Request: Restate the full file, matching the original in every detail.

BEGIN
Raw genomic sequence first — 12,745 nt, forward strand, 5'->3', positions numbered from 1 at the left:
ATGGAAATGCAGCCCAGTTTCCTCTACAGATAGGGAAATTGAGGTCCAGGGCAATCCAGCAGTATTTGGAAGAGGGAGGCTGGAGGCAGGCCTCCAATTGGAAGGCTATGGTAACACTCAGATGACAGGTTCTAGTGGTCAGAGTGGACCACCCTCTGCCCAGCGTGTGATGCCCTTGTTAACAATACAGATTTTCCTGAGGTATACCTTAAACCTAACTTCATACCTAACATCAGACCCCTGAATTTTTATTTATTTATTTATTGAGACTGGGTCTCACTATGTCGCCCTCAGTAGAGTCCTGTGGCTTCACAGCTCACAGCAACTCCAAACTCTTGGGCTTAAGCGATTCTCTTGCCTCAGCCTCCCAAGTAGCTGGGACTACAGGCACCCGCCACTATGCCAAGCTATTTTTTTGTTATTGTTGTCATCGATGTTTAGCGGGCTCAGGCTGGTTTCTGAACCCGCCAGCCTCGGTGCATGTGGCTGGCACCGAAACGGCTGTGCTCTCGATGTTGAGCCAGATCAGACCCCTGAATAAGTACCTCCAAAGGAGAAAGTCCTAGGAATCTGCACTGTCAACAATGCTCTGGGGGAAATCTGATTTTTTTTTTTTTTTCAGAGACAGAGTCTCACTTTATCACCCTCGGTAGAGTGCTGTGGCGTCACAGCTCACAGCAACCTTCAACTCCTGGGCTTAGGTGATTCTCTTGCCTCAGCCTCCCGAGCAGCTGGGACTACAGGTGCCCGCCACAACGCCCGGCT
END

Raw genomic sequence first — 12,745 nt, forward strand, 5'->3', positions numbered from 1 at the left:
ATGGAAATGCAGCCCAGTTTCCTCTACAGATAGGGAAATTGAGGTCCAGGGCAATCCAGCAGTATTTGGAAGAGGGAGGCTGGAGGCAGGCCTCCAATTGGAAGGCTATGGTAACACTCAGATGACAGGTTCTAGTGGTCAGAGTGGACCACCCTCTGCCCAGCGTGTGATGCCCTTGTTAACAATACAGATTTTCCTGAGGTATACCTTAAACCTAACTTCATACCTAACATCAGACCCCTGAATTTTTATTTATTTATTTATTGAGACTGGGTCTCACTATGTCGCCCTCAGTAGAGTCCTGTGGCTTCACAGCTCACAGCAACTCCAAACTCTTGGGCTTAAGCGATTCTCTTGCCTCAGCCTCCCAAGTAGCTGGGACTACAGGCACCCGCCACTATGCCAAGCTATTTTTTTGTTATTGTTGTCATCGATGTTTAGCGGGCTCAGGCTGGTTTCTGAACCCGCCAGCCTCGGTGCATGTGGCTGGCACCGAAACGGCTGTGCTCTCGATGTTGAGCCAGATCAGACCCCTGAATAAGTACCTCCAAAGGAGAAAGTCCTAGGAATCTGCACTGTCAACAATGCTCTGGGGGAAATCTGATTTTTTTTTTTTTTTCAGAGACAGAGTCTCACTTTATCACCCTCGGTAGAGTGCTGTGGCGTCACAGCTCACAGCAACCTTCAACTCCTGGGCTTAGGTGATTCTCTTGCCTCAGCCTCCCGAGCAGCTGGGACTACAGGTGCCCGCCACAACGCCCGGCT